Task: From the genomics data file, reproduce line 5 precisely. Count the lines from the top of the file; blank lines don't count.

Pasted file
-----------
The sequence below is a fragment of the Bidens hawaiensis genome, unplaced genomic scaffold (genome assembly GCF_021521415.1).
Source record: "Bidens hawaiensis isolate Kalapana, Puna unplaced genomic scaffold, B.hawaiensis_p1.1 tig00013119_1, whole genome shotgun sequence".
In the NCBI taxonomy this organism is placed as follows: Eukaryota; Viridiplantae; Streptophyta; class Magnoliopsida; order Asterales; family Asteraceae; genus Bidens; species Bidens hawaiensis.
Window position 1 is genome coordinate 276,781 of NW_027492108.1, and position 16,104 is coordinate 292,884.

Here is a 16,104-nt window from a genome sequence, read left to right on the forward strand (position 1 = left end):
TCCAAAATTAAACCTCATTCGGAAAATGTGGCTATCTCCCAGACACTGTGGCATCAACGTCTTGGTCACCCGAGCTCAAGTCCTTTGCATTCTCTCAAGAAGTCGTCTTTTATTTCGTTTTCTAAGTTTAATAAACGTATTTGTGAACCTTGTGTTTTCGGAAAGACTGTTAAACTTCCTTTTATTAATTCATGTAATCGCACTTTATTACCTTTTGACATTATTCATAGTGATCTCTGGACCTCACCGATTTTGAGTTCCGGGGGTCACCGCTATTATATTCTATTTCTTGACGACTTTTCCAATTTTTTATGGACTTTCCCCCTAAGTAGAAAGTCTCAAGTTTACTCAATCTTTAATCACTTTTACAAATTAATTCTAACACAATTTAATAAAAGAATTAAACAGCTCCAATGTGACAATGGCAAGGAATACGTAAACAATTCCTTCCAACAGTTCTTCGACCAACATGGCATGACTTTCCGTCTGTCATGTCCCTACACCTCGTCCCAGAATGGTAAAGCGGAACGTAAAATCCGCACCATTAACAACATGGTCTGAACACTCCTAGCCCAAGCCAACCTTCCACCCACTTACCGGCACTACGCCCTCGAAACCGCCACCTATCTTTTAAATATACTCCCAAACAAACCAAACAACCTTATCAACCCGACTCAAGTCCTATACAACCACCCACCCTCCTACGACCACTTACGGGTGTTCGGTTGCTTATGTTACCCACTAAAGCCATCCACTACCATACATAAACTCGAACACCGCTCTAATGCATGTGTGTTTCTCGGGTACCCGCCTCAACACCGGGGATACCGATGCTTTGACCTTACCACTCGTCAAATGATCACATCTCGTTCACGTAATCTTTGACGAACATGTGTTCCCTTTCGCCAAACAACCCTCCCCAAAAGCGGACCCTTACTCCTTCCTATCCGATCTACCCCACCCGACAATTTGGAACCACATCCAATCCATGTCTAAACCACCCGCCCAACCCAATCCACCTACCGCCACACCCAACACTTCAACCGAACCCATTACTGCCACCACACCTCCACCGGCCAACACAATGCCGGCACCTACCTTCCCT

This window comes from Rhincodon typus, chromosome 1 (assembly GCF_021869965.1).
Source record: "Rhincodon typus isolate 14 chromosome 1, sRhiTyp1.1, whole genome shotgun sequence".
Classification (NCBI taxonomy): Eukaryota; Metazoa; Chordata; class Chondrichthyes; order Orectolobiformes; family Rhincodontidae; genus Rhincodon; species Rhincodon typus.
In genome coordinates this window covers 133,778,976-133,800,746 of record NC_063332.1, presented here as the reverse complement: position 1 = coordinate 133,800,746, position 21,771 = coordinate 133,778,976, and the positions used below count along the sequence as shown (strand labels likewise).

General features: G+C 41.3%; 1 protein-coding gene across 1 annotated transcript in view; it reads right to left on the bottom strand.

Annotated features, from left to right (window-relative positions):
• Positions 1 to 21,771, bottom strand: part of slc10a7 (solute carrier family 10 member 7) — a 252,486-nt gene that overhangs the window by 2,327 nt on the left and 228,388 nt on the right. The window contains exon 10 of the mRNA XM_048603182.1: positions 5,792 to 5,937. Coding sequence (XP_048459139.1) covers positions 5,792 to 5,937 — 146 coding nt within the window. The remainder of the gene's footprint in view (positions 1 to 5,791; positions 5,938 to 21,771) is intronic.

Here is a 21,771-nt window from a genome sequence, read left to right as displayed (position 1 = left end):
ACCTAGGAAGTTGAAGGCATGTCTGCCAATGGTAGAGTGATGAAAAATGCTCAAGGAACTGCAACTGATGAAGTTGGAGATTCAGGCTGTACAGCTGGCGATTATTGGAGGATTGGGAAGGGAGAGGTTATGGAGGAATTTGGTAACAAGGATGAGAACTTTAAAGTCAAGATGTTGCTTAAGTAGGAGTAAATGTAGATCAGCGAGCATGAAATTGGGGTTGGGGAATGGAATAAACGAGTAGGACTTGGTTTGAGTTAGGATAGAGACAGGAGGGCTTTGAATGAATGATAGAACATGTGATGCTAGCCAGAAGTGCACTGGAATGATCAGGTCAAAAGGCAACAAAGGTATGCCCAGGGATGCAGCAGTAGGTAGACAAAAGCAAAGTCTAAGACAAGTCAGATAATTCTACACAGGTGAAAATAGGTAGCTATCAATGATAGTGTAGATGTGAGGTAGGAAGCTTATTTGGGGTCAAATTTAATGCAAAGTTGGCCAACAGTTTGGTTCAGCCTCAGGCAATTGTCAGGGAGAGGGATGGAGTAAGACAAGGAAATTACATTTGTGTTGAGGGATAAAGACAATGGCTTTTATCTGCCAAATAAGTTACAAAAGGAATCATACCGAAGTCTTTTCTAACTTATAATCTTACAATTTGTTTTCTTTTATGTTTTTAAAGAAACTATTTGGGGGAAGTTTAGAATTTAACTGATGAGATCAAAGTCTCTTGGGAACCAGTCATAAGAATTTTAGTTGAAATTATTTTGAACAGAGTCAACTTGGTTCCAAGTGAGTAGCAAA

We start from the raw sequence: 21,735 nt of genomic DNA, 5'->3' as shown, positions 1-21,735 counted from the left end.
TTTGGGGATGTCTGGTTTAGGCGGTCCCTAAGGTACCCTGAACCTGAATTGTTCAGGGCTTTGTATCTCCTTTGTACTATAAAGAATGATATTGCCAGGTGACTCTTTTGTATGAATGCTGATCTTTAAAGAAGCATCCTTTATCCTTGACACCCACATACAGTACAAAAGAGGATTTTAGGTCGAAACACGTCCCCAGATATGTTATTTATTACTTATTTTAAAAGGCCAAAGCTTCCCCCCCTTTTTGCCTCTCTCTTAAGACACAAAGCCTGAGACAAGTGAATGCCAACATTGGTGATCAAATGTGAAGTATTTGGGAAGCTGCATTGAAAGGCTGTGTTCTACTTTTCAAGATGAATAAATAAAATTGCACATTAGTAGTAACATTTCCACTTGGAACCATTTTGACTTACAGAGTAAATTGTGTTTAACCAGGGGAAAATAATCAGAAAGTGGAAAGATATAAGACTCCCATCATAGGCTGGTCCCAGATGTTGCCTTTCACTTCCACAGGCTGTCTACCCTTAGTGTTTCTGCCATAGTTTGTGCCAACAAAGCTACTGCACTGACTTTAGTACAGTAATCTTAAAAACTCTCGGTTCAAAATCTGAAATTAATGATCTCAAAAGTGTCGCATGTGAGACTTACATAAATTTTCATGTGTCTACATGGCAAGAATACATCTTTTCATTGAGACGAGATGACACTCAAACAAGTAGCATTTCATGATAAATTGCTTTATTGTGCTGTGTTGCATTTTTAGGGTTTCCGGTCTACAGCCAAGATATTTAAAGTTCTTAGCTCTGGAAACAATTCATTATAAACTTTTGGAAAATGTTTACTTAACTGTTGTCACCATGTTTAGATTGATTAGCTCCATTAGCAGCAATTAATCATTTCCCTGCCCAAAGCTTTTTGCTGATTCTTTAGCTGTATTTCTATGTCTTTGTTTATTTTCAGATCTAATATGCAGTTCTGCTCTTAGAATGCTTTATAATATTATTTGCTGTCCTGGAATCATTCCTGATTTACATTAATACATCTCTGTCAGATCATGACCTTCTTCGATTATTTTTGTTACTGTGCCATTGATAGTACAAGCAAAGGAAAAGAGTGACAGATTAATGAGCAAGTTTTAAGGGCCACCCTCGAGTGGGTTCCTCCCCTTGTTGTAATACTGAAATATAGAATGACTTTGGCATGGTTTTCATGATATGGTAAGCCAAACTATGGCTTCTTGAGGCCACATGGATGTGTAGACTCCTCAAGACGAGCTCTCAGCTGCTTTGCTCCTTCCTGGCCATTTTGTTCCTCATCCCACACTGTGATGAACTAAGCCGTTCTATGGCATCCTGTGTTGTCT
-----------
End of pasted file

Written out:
Here is a 16,104-nt window from a genome sequence, read left to right on the forward strand (position 1 = left end):